J's Reviews > The Plot: The Secret Story of the Protocols of the Elders of Zion

The Plot by Will Eisner
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Aug 12, 10

Read in August, 2010

The Plot demonstrates that Eisner's ability to create evocative pictures, and put them together to tell a story, continued strong until the very end of his life. The large blocks of expository text required to describe the history of The Protocols means that The Plot doesn't flow quite as well, and isn't as perfect a graphic novel as some of his other works, but Eisner's skill and the thoroughness of his research make up for that. The Plot is a strange, almost experimental book: a serious nonfiction graphic novel, by adults for adults, complete with endnotes and pages of references. If Mr. Eisner was feeling his way as he went, it's understandable.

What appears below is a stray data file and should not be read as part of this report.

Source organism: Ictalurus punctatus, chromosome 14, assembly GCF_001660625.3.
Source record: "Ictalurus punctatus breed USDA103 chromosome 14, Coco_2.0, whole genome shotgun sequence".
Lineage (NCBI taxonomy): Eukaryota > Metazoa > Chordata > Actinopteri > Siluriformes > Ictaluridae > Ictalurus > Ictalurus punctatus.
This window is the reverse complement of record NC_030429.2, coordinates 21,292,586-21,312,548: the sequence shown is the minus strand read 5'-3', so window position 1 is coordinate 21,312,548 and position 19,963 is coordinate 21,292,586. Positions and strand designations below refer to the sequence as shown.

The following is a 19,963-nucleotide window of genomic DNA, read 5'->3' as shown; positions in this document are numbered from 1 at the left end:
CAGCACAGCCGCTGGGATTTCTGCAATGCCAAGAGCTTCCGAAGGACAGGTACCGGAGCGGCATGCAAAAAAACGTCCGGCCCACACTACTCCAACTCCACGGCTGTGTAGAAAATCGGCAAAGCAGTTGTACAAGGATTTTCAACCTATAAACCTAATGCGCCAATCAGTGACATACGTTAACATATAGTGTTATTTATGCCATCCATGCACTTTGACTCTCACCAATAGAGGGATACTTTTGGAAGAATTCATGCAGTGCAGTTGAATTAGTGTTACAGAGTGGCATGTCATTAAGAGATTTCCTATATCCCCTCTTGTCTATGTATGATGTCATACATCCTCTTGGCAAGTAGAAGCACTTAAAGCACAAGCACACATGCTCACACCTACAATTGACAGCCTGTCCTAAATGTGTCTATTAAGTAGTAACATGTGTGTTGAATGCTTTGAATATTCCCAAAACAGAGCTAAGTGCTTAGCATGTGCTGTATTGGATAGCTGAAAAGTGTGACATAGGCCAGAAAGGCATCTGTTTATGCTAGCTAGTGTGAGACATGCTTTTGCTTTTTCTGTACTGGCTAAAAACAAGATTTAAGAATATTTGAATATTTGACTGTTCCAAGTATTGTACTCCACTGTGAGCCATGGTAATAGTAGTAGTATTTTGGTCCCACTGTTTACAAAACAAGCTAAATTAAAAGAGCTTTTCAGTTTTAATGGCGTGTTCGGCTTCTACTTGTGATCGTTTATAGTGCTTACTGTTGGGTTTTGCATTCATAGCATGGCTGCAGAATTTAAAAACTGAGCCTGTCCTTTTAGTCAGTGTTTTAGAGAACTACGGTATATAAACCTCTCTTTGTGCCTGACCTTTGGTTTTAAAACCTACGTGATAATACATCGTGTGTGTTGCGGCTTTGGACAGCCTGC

As seems pretty normal in what I've read of his works so far, Mr. Eisner erased women from this book entirely unless they were absolutely necessary to the plot, or unless he needed a stooge. We appear all of twice in The Plot. I continue to be saddened and baffled by the way a "humanitarian" artist and writer can--without remark from colleagues or critics--write 50% of humanity out of the picture, or render them almost always as Othered, as less-than. The way privilege and disadvantage intersect is often baffling, and painful to encounter when it means that even the most humane artists casually render you invisible or, at best, vapid. That Mr. Eisner was a great artist, that his works are "classics," does not render that elision less painful.
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